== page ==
Vail Mountain pushes back its opening | AspenTimes.com

Vail Mountain pushes back its opening

Edward Stoner
Vail correspondent
Aspen, CO Colorado

Lift operater Chris McMahan, right, dumps off another load of man-made snow for fellow lift operator Tim Stavn, left, and Adam Lundgren to spread over the chair 8 ramp Thursday in Lionshead. The lack of snow means the lift loading area has to be snow covered by hand. (Dominique Taylor/Vail Daily)

VAIL ” Citing a lack of snow, Vail Mountain has put off its opening, scheduled for Friday, until Nov. 21.

Conditions were shaping up to be “marginal,” spokeswoman Jen Brown said Thursday.

“In terms of coverage and surface, we would prefer to have additional nights of snowmaking,” she said.

Officials had hoped to open the Born Free trail, above Lionshead, Friday on man-made snow.

Vail has seen little natural snow during the past month, and warm temperatures have limited the amount of snow that could be made.

With cold temperatures Wednesday night, snowmakers were able to fire up more than 50 snow guns. But in the previous two weeks ” snowmaking began Nov. 1 ” temperatures seldom dipped far below freezing, leaving short and unfruitful windows for snowmaking.

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Steamboat also announced Thursday it would move back its opening, originally set for Wednesday, to Nov. 30. Eldora said Wednesday it would delay its opening.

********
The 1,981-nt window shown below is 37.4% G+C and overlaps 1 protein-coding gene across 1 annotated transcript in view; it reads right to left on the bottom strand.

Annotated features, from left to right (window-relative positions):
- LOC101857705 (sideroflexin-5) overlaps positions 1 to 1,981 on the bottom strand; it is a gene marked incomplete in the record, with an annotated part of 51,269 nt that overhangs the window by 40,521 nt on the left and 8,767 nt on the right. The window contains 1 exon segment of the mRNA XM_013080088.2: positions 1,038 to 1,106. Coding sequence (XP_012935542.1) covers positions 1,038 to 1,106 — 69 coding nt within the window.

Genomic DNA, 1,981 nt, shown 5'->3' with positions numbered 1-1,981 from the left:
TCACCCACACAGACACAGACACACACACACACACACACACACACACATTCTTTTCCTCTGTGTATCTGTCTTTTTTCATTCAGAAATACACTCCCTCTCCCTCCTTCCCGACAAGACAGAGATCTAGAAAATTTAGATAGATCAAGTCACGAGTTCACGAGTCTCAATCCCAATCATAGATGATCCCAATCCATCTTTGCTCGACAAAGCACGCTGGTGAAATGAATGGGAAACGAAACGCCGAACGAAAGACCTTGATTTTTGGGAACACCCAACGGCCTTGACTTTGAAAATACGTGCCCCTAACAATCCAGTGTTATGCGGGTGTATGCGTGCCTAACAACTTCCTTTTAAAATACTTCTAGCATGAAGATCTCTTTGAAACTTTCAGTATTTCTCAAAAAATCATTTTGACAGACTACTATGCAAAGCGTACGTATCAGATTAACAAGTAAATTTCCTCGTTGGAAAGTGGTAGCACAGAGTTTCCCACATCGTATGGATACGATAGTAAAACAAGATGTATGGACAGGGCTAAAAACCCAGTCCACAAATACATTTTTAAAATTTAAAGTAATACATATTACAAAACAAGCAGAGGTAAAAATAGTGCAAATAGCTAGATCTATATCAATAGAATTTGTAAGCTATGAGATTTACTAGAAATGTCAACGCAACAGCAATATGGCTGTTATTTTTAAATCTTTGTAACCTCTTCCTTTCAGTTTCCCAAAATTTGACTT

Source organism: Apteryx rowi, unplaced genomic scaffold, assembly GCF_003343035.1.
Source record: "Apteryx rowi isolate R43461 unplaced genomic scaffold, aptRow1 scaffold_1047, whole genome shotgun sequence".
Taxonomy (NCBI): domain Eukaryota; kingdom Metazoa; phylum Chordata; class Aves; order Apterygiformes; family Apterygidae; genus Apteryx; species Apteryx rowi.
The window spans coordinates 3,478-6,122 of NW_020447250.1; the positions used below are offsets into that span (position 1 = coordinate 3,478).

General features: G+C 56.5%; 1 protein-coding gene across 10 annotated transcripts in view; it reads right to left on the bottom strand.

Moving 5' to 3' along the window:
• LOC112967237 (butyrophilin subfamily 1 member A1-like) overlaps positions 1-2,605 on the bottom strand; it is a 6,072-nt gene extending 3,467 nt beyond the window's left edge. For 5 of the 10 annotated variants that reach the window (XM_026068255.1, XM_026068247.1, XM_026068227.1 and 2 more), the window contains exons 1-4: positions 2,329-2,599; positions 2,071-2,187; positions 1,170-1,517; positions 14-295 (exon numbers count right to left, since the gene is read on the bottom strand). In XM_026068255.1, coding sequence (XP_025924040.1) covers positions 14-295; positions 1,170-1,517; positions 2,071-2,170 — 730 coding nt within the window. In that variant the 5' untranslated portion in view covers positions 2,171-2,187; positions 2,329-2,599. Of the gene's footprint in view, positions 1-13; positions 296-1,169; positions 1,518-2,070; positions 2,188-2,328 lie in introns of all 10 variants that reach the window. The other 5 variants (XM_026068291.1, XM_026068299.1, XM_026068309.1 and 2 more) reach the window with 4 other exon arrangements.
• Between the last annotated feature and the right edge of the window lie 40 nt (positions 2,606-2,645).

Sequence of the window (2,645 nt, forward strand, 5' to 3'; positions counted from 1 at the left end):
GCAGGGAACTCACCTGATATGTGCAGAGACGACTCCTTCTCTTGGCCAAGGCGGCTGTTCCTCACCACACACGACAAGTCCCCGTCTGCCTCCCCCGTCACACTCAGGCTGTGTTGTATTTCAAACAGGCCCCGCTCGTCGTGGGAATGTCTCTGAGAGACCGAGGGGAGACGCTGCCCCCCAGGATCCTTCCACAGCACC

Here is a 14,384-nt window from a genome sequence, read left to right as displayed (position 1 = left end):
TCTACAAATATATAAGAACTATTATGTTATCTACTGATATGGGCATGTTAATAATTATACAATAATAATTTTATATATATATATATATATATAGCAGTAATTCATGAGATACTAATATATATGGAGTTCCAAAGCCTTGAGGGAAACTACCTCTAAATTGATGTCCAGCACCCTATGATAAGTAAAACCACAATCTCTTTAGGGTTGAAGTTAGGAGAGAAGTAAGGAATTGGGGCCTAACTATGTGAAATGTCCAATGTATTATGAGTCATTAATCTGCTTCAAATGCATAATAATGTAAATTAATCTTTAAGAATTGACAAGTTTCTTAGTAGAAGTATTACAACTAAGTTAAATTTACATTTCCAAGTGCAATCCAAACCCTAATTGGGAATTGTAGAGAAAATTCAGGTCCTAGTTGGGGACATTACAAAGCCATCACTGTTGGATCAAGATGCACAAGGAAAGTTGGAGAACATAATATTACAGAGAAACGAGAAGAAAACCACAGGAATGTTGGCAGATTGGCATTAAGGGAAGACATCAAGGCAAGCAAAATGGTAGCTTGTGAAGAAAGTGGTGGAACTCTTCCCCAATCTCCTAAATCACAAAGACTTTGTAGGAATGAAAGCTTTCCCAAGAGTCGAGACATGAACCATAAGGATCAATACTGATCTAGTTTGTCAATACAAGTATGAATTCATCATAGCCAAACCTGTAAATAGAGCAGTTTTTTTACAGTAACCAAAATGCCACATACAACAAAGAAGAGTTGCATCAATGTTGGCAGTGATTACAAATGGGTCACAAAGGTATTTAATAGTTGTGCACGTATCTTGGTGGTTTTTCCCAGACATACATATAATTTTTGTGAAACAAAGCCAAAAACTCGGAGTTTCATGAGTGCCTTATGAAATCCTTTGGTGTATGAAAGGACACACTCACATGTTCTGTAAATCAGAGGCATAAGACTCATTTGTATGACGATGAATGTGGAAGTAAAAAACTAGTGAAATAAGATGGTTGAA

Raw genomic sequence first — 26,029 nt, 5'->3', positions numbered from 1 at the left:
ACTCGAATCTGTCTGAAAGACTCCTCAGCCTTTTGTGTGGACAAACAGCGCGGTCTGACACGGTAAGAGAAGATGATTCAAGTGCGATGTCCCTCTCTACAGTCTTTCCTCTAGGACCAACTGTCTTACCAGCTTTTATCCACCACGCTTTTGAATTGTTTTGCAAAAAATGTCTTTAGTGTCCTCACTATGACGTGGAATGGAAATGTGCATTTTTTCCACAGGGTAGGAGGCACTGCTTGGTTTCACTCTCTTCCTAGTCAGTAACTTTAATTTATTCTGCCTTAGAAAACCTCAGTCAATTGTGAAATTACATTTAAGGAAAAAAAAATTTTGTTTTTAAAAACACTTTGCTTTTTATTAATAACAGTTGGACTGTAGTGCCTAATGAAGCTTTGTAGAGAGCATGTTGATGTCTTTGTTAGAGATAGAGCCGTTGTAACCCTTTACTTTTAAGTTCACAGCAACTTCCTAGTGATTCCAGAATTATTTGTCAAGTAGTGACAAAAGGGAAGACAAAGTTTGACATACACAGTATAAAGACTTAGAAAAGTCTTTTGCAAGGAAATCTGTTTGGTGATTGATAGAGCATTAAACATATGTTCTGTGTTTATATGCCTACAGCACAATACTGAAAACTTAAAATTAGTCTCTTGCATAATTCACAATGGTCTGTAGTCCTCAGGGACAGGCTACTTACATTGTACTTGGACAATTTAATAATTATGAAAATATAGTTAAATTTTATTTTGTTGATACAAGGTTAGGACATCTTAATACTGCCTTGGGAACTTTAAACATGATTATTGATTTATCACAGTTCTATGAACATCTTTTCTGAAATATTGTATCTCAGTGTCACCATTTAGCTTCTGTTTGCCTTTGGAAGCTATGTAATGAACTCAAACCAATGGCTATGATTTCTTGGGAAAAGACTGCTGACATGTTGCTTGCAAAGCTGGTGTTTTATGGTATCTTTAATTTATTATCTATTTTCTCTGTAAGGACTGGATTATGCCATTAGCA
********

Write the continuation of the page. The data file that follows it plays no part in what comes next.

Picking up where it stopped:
Aldis Strautins, a meteorologist with the National Weather Service in Grand Junction, said a changing weather pattern could bring some snow to Vail early next week, perhaps Monday, Tuesday and Wednesday. It’s too early to tell how much, he said.

A lack of early season snow has happened before in Vail. In fact, it was a problem in each of Vail’s first two seasons.

Daphne Slevin, a Vail resident since 1962, remembers driving up to Mid-Vail in a Volkswagen van on Dec. 10, 1962. That was five days before the opening of Vail’s first season.

“Vail Associates got the Army in with baskets to go under the trees, where there was more snow, and take the snow from under the trees and put it on the runs,” she said.

In 1963, after a dry start to the second season, Vail Associates brought in some Ute Indians to perform a snow dance. Five days later, a blizzard slammed Vail.

There are no immediate plans to bring back the Utes, Brown said.

“But we know how to reach them,” she said.

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